Op-Ed: Redemption for Juvenile Lifers

Cherry Hill resident and Haverford College senior Amanda Friedman talks about her experience as an intern at the Inside-Out Center in Pennsylvania.

Editor’s Note: This op-ed was submitted by Amanda Friedman, a senior at Haverford College in Pennsylvania and a 2014 graduate of Cherry Hill High School East.

As an intern at the Inside-Out Center this summer, I spent a significant amount of my time researching the state of mass incarceration in Pennsylvania. One of the most important conversations happening right now is about the resentencing of juvenile lifers. In Pennsylvania, there are more than 5,000 people serving life sentences, and about 500 of them were sentenced when they were under the age of eighteen. In 2012, the Supreme Court ruled that mandatory life sentences for juveniles were unconstitutional. Pennsylvania long held that the ban did not apply retroactively, but in 2016 it was ruled that Pennsylvania must follow this rule and revisit the sentences of its many juvenile lifers. This decision has spurred a new round of sentences for people who have been incarcerated for decades and assumed the rest of their days would be spent behind bars. Over the past year, 70 people who were sentenced as juveniles have been released; they’re now returning to new lives in an unfamiliar world.

At the Inside-Out Center, our programming reinforces the power of transformative education and the human capability to learn from one’s past. However, as I read articles for my research about juvenile lifers, I lingered in the comments section and was reminded that many people do not share these views.

What I found there was, in a word, vengefulness. Of course, not everyone reacted this way. A sizable section of the comments were celebratory, announcing that justice has finally been served and that people were eager to welcome these men and women back into the world. But many of the comments repeated that often-heard, influential cry: do the crime, do the time. It appears that people continue to subscribe to this approach even if the crime was many, many years ago, and even if the time is one’s entire life. The comments reveal passionate and strongly held sentiments. “Murderers deserve no sympathy,” they say. “No forgiveness, no forgetting when it comes to heinous crimes. A life for a life.” I wonder where these feelings originate from. I also wonder if their feelings would change if they met some of these men and women, people who are often deeply remorseful and have grappled with the consequences of what they have done and the pain that they have inflicted on other people.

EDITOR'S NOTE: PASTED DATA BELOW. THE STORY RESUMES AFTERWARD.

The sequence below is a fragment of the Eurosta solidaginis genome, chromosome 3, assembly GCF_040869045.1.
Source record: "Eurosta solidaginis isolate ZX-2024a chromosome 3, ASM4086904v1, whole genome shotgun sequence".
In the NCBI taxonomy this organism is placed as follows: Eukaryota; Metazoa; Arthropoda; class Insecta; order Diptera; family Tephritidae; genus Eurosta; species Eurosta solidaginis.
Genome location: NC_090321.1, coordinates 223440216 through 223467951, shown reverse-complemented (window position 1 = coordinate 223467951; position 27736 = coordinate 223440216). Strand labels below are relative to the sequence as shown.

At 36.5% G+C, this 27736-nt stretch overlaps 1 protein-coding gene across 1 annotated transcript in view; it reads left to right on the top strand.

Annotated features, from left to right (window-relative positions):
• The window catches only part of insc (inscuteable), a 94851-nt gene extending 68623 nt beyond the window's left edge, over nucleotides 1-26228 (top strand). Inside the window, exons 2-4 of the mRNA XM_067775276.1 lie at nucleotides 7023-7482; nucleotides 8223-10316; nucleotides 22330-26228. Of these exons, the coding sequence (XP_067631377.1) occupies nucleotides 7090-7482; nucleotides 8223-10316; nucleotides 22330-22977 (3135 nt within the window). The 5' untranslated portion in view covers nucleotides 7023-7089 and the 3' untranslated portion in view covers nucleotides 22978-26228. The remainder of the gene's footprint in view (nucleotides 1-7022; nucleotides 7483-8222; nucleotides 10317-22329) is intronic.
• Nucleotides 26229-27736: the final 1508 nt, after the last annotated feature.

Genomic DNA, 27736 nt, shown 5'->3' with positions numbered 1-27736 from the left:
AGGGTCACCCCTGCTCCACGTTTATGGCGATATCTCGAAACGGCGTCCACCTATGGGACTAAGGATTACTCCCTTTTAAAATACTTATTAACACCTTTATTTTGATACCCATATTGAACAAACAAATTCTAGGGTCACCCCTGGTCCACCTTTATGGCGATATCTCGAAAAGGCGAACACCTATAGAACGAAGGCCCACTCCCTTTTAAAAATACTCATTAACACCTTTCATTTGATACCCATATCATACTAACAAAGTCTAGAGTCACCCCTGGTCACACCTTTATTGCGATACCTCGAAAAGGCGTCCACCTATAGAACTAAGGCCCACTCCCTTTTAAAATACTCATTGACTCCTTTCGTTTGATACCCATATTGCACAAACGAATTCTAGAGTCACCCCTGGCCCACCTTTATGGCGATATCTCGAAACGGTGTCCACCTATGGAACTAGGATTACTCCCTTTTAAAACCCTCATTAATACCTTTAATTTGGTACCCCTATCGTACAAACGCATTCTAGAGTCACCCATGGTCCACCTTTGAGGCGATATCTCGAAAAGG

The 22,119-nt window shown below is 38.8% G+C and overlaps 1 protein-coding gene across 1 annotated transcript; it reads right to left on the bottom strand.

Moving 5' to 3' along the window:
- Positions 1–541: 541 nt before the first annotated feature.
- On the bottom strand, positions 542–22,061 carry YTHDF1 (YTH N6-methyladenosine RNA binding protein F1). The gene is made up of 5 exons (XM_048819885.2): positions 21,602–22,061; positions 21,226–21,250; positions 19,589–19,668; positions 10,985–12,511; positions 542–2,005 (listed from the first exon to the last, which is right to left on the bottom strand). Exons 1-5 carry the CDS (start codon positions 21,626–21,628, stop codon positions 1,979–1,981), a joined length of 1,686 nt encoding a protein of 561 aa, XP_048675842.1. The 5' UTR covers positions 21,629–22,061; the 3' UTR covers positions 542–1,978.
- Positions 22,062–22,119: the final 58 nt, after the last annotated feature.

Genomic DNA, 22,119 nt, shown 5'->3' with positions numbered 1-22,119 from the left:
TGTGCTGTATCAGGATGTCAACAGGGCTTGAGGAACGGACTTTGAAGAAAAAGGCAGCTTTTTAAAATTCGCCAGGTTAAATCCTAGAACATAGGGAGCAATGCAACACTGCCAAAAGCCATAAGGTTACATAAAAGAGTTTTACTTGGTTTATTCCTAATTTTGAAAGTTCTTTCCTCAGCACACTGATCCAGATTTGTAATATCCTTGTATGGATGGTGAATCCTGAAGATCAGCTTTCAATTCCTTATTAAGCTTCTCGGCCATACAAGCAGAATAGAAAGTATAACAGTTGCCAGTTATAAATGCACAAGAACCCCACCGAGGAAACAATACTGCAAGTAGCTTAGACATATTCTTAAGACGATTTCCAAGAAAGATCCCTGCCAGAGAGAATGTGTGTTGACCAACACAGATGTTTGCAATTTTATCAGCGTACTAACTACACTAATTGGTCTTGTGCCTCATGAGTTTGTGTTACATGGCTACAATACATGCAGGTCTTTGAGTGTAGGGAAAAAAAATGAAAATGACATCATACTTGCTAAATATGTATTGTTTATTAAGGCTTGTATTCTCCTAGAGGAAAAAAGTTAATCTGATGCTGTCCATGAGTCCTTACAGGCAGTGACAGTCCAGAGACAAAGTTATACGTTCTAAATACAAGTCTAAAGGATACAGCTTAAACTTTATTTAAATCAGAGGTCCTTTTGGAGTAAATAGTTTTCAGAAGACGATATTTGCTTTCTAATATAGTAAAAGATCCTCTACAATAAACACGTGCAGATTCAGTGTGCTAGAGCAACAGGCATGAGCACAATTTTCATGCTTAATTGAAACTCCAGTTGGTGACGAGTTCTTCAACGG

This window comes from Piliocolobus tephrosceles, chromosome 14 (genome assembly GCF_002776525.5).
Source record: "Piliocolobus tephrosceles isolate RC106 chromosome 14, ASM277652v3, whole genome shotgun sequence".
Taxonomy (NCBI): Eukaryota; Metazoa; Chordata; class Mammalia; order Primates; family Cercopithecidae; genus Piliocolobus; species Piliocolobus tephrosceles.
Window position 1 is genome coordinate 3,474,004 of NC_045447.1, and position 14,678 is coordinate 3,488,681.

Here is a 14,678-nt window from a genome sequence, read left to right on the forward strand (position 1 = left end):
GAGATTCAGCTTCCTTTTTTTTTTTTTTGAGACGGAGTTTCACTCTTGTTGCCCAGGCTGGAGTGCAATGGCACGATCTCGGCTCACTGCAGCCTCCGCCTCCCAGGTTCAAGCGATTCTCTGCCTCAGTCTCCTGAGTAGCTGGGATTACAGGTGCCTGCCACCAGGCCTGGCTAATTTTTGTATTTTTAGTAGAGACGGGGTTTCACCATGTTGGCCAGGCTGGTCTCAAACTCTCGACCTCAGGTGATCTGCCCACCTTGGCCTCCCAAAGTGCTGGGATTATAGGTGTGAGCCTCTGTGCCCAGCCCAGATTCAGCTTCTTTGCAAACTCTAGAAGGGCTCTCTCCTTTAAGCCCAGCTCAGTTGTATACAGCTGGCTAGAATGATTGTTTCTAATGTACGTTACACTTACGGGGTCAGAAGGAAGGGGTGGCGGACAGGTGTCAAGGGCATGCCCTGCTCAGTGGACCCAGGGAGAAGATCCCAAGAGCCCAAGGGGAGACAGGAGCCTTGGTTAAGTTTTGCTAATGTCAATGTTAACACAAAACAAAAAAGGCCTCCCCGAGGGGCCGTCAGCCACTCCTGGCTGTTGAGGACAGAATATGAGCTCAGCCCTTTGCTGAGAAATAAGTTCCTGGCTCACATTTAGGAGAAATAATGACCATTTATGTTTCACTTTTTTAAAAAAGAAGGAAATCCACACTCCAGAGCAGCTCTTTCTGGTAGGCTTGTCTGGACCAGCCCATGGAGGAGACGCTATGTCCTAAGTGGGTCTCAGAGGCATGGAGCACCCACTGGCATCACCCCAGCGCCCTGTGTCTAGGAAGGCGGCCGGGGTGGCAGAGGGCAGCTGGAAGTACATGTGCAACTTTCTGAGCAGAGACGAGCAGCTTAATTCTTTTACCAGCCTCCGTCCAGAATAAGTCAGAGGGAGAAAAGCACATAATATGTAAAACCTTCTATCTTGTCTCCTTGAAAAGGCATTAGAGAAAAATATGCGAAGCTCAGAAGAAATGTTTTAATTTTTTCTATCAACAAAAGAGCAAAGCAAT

It is true that crime devastates families and communities, and these incidents are not to be taken lightly. But what these comments evidence is a belief that people who commit crimes are incorrigible. These comments show their authors’ belief in a fundamental inability to change. In the coming years, more and more people will be coming home and starting the process of building a new life. Though Philadelphia has a host of re-entry programs, this population faces unique barriers. Housing, employment and other material conditions can hopefully be addressed through programs designed especially for them.

What is undeniably harder to target and address though, are people’s perceptions of these returning citizens. That is part of the reason why John Pace and Mike Lyons started The Redemption Project at St. Joseph’s University. This project is a collection of stories where incarcerated men and women have the chance to tell their story and have ownership over their own narratives. The hope is that having full details about the circumstances surrounding someone’s incarceration — knowing how they have changed and what their time in prison has taught them — will give the juvenile lifers names and stories instead of a blanket classification. Though people can be set in their convictions, The Redemption Project asserts that stories can be powerful. It is my hope that the power of these stories can bring about a society where we listen to people’s complex lives before casting judgment upon them, and we can let ourselves be changed by this act of listening.